slightly smaller than 228 kDa is observed. It is likely that this is the
p228 protein observed in human cancer cells, and the slightly
smaller size may be due to a species difference.
The identity of Grb2-binding proteins
To examine whether any of the Grb2-SH3 domain-associating
proteins in our study correspond to previously characterized
Grb2-binding proteins, we carried out co-precipitation experiments. For these experiments, Grb2 immunoprecipitates from
erbB2-over-expressing SK-BR-3 cells were probed with antibodies
against known GSBPs. As shown in Figure 4, probing with the
anti-Sos1 antibodies indicates that the 170 kDa band detected in the
far-Western blot analysis is Sos1. The 125 kDa protein was
identified as dynamin by similar co-precipitation experiments using
anti-dynamin antibodies (Fig. 4). The identity of the 140 kDa
Grb2-BINDING PROTEINS
211
MCF7 cells that do not over-express erbB2, the predominant
phosphoproteins in Grb2 immunoprecipitates appear to be Shc and
a 80 kDa protein that does not react with Shc antibodies (Fig. 5b).
The 80 kDa protein also associates with Grb2 in MDA-MB-453
cells.
DISCUSSION
FIGURE 4 – Identity of Grb2-binding proteins. Grb2 was immunoprecipitated from lysates of serum-treated SK-BR-3 cells with anti-Grb2
antibodies (I) or control antibodies (NA), electrophoresed and blotted
onto nitrocellulose filters. Blots were probed with anti-Grb2 (a),
anti-Sos1 (b) or anti-dynamin (c) antibodies and detected with sheepanti-mouse-HRP conjugates using ECL. Grb2, Sos1 and dynamin are
indicated by arrows. The 28 kDa protein detected in the far-Western
studies has a different electrophoretic mobility than Grb2 and is
unlikely to be Grb2 itself; m.w. markers are shown in kDa.
protein is unknown, though a similar m.w. protein was found to
complex with Grb2 in hematopoietic cells (Pelicci et al., 1995) and
in synaptic fractions (McPherson et al., 1994). A 145 kDa protein
capable of binding Grb2-SH3 domains has been identified as
synaptojanin in brain tissue (McPherson et al., 1996). However,
probing Grb2 immunoprecipitates with anti-synaptojanin antibodies showed no reactivity, indicating that the 140 kDa protein seen in
our studies is unlikely to be synaptojanin (McPherson, personal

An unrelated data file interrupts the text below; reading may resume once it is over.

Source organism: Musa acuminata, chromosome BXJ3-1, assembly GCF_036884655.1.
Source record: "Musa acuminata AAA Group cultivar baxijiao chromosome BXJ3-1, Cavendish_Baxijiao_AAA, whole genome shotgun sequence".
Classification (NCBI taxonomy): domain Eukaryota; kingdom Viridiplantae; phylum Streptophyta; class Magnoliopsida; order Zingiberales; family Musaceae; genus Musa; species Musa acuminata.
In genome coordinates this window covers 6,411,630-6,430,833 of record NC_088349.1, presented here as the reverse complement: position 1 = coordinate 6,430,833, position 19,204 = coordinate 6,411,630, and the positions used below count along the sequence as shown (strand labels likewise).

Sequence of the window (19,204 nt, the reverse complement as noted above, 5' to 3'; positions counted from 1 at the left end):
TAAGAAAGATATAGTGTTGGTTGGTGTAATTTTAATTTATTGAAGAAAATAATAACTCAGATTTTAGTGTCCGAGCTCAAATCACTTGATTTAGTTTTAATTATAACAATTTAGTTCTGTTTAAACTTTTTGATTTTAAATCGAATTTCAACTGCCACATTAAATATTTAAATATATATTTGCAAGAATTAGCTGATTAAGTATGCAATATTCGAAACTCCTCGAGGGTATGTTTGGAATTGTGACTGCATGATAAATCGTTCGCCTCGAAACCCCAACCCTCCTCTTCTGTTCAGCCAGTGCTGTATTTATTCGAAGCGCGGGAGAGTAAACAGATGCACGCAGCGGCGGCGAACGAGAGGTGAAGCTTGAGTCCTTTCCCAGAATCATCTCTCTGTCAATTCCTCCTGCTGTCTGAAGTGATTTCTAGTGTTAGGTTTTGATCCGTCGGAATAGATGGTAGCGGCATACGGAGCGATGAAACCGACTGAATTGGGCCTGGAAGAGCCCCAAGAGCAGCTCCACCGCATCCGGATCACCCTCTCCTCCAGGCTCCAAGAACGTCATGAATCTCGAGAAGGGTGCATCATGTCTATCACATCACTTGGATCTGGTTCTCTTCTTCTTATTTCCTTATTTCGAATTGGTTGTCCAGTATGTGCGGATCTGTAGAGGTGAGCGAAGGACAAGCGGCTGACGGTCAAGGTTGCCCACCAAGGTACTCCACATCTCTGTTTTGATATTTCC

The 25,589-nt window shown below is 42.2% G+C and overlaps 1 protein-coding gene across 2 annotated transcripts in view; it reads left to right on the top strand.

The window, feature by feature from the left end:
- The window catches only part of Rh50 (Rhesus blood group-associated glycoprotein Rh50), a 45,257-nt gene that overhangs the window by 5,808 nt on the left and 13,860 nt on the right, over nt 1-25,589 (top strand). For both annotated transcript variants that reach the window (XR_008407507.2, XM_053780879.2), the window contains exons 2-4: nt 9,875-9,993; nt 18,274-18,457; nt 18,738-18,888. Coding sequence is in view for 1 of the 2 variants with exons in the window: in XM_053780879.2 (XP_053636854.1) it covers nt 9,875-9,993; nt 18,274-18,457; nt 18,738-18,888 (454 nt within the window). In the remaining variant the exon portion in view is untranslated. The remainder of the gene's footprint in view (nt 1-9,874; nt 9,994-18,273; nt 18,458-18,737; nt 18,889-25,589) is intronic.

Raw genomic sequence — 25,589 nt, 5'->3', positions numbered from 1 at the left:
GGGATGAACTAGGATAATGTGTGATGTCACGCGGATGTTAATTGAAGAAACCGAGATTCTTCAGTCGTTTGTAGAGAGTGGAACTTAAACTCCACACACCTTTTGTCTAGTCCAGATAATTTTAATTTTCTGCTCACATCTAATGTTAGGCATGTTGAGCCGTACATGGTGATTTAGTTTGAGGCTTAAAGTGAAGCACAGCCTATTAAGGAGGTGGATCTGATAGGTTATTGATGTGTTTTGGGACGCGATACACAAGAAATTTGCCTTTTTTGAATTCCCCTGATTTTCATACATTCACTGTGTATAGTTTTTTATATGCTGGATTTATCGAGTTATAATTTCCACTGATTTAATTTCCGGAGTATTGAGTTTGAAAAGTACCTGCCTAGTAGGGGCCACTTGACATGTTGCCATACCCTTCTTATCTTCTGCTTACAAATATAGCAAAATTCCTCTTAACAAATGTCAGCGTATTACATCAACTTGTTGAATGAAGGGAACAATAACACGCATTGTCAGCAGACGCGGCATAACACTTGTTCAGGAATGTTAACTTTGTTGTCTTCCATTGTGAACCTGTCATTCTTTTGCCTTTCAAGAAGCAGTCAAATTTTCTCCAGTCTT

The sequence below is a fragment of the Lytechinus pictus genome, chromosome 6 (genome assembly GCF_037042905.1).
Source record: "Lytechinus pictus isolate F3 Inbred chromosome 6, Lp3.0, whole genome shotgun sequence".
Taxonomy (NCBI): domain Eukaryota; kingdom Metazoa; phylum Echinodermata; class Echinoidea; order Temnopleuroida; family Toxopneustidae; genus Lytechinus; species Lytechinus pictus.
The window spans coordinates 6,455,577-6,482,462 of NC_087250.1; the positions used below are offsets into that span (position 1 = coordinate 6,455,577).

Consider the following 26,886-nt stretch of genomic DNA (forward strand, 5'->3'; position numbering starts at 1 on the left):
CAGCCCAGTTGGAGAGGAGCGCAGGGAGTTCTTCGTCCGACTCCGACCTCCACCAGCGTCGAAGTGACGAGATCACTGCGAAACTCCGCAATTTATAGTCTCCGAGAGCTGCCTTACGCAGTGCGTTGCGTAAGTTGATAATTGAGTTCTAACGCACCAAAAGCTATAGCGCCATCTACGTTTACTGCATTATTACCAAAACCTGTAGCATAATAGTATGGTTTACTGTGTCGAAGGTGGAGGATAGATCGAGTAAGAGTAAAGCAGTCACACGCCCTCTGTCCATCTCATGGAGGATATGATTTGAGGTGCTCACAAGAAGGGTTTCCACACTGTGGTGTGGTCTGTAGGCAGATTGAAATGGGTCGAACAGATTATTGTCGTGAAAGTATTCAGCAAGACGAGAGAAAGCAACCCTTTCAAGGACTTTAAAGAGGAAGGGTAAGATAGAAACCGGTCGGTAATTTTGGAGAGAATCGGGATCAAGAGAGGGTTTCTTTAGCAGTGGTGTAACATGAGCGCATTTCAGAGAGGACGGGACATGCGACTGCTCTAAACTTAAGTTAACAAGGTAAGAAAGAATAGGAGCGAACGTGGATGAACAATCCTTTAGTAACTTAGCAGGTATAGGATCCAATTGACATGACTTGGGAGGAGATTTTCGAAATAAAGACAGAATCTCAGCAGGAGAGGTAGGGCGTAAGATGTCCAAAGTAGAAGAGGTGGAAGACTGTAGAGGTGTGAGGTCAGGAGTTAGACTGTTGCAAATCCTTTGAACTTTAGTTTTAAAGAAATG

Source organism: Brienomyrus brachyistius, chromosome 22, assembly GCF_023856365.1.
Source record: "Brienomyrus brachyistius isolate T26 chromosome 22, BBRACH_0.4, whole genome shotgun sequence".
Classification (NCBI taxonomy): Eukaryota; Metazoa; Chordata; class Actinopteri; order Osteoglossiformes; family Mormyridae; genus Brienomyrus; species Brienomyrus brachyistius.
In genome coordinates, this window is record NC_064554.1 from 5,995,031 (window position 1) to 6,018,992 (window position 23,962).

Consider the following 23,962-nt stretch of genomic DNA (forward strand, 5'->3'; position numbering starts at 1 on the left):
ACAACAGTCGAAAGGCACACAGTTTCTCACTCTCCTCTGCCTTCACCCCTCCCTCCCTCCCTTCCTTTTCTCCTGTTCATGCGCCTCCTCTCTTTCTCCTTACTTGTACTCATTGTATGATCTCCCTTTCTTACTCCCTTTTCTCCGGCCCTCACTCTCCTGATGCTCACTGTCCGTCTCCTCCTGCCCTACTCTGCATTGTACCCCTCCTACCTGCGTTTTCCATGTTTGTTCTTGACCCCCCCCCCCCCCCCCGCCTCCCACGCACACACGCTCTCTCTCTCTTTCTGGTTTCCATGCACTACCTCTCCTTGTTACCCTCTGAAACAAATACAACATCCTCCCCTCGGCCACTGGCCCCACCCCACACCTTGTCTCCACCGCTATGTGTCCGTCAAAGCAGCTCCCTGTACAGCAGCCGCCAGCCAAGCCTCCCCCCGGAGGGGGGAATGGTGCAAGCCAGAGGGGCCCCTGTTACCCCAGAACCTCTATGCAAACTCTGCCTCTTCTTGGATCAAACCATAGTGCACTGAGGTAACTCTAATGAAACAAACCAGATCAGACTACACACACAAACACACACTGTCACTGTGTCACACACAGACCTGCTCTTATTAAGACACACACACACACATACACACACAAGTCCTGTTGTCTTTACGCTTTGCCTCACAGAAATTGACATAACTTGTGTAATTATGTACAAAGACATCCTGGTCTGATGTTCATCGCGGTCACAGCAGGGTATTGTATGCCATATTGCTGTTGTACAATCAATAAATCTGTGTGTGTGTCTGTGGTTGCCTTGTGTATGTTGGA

communication). Previous studies indicate that Grb2 can associate
with Cbl (Odai et al., 1995), Vav (Hanazono et al., 1995;
Ramos-Morales et al., 1994; Ramos-Morales et al., 1995) and
p85a (Wang, J., et al., 1995) constitutively in hematopoietic cells
and in mouse fibroblasts, respectively. Antibodies against Cbl and
p85a showed no reactivity with Grb2 IPs, though both were
expressed in all of the cells that we tested (data not shown). Vav is
expressed exclusively in cells of hematopoietic origin and is not
expected to associate with Grb2 in the cells being examined. The
identity of p228, p55 and p28 is currently not known, and they have
previously not been shown to associate with Grb2-SH3 domains.
The 28 kDa protein is unlikely to be Grb2 itself as it has a slightly
different electrophoretic mobility than Grb2 and is recognized by
Grb2-SH3 domains.
Phosphotyrosine proteins associated with Grb2 in
erbB2-over-expressing cancer cells
To investigate the major tyrosine-phosphorylated proteins associated with Grb2 in erbB2-over-expressing cancer cells, we conducted direct Western blotting of Grb2 immunoprecipitates with
anti-phosphotyrosine antibodies (Fig. 5a). This analysis shows that
there are 3 major phosphoproteins (p200, p52, p46) associated with
Grb2 in erbB2-over-expressing breast and ovarian cancer cells.
Longer exposure shows the presence of these bands in erbB2-overexpressing lung cancer cells (Calu-3) as well. Immunoblotting with
anti-erbB2 and anti-Shc antibodies identified the p200 and p52/p47
proteins as erbB2 and Shc, respectively (Fig. 5b). The slightly
higher m.w. of the erbB2 protein in these experiments is due to the
use of gradient gels. This study suggests that in erbB2-overexpressing cancer cells, Grb2 can associate with both erbB2 and
Shc (Fig. 5b). This association is most likely through the SH2
domain, as previously described (Rozakis-Adcock et al., 1992;
Daly et al., 1994). None of the GSBPs observed in our study were
tyrosine-phosphorylated under these experimental conditions. In
The major function of Grb2-SH3 domains is thought to be
association with the ras nucleotide exchange factor Sos1, thus
linking tyrosine kinase activation to the ras signaling pathway
(Lowenstein et al., 1992; Gale et al., 1993; Egan et al., 1993;
Buday and Downward, 1993; Rozakis-Adcock et al., 1993).
However, Grb2 may have other cellular functions as it has been
shown to bind a number of proteins, including dynamin, synapsin,
Cbl and Vav. Our results show that Grb2 can associate with at least
4 other proteins (p228, p140, p55, p28) besides Sos1 and dynamin,
through SH3 domain interactions (Fig. 6). These proteins coprecipitate with Grb2 and interact directly with the Grb2-SH3
domains, indicating the existence of at least 6 different pools of
Grb2-protein complexes in cells, including Grb2–Sos1 and Grb2–
dynamin complexes. Each of these Grb2 complexes may mediate a
different function. Our results, therefore, strongly support the
suggestion that Grb2 has other cellular functions in addition to
linking receptor tyrosine kinases to the ras signaling pathway
(McPherson et al., 1994; Miki et al., 1994; Odai et al., 1995).